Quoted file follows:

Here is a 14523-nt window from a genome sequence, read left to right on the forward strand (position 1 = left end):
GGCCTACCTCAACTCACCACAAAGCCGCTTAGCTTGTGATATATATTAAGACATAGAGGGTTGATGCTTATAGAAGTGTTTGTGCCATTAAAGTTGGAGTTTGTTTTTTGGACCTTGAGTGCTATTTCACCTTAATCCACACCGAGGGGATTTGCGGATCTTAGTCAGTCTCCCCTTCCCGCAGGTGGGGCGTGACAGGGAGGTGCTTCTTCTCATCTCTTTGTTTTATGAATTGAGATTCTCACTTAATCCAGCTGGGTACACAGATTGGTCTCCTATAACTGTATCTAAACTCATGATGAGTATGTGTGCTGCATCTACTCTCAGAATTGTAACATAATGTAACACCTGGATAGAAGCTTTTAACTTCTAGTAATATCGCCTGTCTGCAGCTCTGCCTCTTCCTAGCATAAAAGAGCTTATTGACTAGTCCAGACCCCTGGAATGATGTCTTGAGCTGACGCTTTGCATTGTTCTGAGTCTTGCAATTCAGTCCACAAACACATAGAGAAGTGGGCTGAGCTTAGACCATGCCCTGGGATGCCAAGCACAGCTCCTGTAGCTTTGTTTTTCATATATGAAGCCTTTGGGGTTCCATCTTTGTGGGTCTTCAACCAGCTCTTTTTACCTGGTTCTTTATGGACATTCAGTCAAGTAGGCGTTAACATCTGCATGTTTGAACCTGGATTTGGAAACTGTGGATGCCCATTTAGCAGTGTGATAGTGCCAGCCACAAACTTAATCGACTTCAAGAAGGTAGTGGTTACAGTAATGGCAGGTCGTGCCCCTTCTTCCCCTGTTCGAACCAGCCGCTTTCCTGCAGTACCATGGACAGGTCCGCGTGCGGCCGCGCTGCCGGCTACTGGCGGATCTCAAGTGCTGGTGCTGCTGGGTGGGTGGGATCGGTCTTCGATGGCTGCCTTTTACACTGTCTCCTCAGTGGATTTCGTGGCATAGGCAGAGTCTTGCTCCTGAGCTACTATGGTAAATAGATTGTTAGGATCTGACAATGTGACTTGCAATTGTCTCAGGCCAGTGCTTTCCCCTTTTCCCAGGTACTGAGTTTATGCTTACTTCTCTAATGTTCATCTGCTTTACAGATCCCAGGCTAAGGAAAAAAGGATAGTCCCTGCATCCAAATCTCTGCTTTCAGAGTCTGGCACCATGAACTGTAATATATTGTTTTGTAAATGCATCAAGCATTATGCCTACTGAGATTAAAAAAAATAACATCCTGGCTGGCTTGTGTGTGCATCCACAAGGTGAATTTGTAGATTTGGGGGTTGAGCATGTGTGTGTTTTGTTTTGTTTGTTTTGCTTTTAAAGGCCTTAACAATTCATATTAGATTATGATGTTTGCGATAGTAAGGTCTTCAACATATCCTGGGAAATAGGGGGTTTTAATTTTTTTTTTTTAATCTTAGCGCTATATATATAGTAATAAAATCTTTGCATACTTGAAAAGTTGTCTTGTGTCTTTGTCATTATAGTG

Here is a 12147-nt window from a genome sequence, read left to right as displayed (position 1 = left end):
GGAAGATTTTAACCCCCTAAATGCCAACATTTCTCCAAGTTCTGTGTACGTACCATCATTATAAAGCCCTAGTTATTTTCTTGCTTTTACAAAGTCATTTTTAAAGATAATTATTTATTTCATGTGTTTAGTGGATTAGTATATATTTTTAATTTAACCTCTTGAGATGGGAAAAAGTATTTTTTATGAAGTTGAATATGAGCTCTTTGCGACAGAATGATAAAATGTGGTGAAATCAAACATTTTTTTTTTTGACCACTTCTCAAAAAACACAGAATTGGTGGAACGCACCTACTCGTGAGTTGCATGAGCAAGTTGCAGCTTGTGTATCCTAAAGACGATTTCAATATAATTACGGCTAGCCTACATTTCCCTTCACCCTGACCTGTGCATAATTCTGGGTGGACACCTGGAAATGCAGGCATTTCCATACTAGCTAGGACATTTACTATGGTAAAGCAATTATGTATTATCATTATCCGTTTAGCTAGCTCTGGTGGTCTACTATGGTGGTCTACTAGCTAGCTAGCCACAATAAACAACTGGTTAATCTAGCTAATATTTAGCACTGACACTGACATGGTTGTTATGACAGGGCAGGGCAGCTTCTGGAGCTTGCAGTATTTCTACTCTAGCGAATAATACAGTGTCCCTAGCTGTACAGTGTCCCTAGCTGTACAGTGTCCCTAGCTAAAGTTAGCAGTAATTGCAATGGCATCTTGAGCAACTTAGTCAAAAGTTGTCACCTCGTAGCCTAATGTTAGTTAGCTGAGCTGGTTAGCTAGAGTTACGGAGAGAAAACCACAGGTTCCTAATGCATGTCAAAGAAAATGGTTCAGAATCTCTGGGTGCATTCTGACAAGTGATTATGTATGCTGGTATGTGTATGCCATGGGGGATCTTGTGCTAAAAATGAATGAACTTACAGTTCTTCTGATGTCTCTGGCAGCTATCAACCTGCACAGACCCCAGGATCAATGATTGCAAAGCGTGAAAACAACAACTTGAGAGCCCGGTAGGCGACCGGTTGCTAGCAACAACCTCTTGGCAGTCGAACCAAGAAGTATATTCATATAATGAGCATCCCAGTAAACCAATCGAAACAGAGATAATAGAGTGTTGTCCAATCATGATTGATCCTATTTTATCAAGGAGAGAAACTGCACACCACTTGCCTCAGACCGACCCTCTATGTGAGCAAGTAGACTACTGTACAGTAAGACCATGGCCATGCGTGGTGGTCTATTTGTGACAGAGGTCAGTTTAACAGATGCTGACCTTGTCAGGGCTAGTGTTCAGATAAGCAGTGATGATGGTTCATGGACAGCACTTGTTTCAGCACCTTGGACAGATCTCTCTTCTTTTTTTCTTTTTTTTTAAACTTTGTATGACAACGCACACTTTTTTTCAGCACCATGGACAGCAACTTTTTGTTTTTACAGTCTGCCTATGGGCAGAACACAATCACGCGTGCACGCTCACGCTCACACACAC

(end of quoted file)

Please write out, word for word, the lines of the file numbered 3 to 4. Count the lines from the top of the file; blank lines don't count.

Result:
Here is a 12147-nt window from a genome sequence, read left to right as displayed (position 1 = left end):
GGAAGATTTTAACCCCCTAAATGCCAACATTTCTCCAAGTTCTGTGTACGTACCATCATTATAAAGCCCTAGTTATTTTCTTGCTTTTACAAAGTCATTTTTAAAGATAATTATTTATTTCATGTGTTTAGTGGATTAGTATATATTTTTAATTTAACCTCTTGAGATGGGAAAAAGTATTTTTTATGAAGTTGAATATGAGCTCTTTGCGACAGAATGATAAAATGTGGTGAAATCAAACATTTTTTTTTTTGACCACTTCTCAAAAAACACAGAATTGGTGGAACGCACCTACTCGTGAGTTGCATGAGCAAGTTGCAGCTTGTGTATCCTAAAGACGATTTCAATATAATTACGGCTAGCCTACATTTCCCTTCACCCTGACCTGTGCATAATTCTGGGTGGACACCTGGAAATGCAGGCATTTCCATACTAGCTAGGACATTTACTATGGTAAAGCAATTATGTATTATCATTATCCGTTTAGCTAGCTCTGGTGGTCTACTATGGTGGTCTACTAGCTAGCTAGCCACAATAAACAACTGGTTAATCTAGCTAATATTTAGCACTGACACTGACATGGTTGTTATGACAGGGCAGGGCAGCTTCTGGAGCTTGCAGTATTTCTACTCTAGCGAATAATACAGTGTCCCTAGCTGTACAGTGTCCCTAGCTGTACAGTGTCCCTAGCTAAAGTTAGCAGTAATTGCAATGGCATCTTGAGCAACTTAGTCAAAAGTTGTCACCTCGTAGCCTAATGTTAGTTAGCTGAGCTGGTTAGCTAGAGTTACGGAGAGAAAACCACAGGTTCCTAATGCATGTCAAAGAAAATGGTTCAGAATCTCTGGGTGCATTCTGACAAGTGATTATGTATGCTGGTATGTGTATGCCATGGGGGATCTTGTGCTAAAAATGAATGAACTTACAGTTCTTCTGATGTCTCTGGCAGCTATCAACCTGCACAGACCCCAGGATCAATGATTGCAAAGCGTGAAAACAACAACTTGAGAGCCCGGTAGGCGACCGGTTGCTAGCAACAACCTCTTGGCAGTCGAACCAAGAAGTATATTCATATAATGAGCATCCCAGTAAACCAATCGAAACAGAGATAATAGAGTGTTGTCCAATCATGATTGATCCTATTTTATCAAGGAGAGAAACTGCACACCACTTGCCTCAGACCGACCCTCTATGTGAGCAAGTAGACTACTGTACAGTAAGACCATGGCCATGCGTGGTGGTCTATTTGTGACAGAGGTCAGTTTAACAGATGCTGACCTTGTCAGGGCTAGTGTTCAGATAAGCAGTGATGATGGTTCATGGACAGCACTTGTTTCAGCACCTTGGACAGATCTCTCTTCTTTTTTTCTTTTTTTTTAAACTTTGTATGACAACGCACACTTTTTTTCAGCACCATGGACAGCAACTTTTTGTTTTTACAGTCTGCCTATGGGCAGAACACAATCACGCGTGCACGCTCACGCTCACACACAC